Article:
Clay soil is made up of very fine particles. These particles cling tightly together when they get wet and become dense and hard like bricks when they dry. It is very hard for roots to penetrate into the surface of clay soil, and the microorganisms that normally keep soil healthy can not live below the surface, since there is no oxygen in the dense soil to nourish them. As a result, wet clay lawns require extra care to stay healthy.
One of the biggest problems with wet clay is that it does not drain well. Excessive water will pool on the surface and damage the roots or, if you have a steep grade, will simply run off into the storm gutter and be completely wasted. Water your lawn with only half an inch of water about three times a week. This will give your grass enough to drink without drowning the shallow roots.
Clay soil is, by definition, compact. It lacks the holes that topsoil has to let water drain through. Aerate your lawn twice a year with a plug core aerator to help improve drainage, decrease thatch and increase root depth. You should also take care to not do things which further compact your lawn. Keep foot traffic to a minimum, since people walking over your soil will tend to compress it more.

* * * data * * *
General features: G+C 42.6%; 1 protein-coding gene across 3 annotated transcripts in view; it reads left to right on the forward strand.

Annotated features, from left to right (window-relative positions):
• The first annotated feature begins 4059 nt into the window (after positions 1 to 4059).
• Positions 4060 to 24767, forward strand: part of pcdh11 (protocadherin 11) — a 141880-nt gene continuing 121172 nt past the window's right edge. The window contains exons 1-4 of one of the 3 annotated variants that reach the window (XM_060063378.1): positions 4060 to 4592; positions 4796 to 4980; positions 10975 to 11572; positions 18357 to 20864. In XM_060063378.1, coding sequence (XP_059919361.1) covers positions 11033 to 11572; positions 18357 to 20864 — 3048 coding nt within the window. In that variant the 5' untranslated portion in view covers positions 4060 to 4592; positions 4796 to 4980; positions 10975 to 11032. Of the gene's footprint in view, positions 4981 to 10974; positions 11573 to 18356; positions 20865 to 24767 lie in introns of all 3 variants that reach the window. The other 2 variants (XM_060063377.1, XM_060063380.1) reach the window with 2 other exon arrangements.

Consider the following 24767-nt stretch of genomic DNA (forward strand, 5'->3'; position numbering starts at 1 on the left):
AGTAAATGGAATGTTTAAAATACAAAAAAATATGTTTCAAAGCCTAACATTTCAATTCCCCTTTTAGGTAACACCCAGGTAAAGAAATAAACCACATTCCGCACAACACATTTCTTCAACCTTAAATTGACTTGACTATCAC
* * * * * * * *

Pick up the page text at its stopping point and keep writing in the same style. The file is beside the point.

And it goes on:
Over time, nature creates a layer of topsoil out of decaying organic matter. You can speed up the process by how you care for your clay lawn. Store good, loamy topsoil in an area where it will stay dry. Every couple weeks, place some in a broadcast spreader and apply a very thin layer over your clay lawn. Over time, this will build up into a layer of topsoil gradually enough that it won't destroy your lawn. You should also use a mulching lawnmower to add more organic material back into your lawn every time you mow.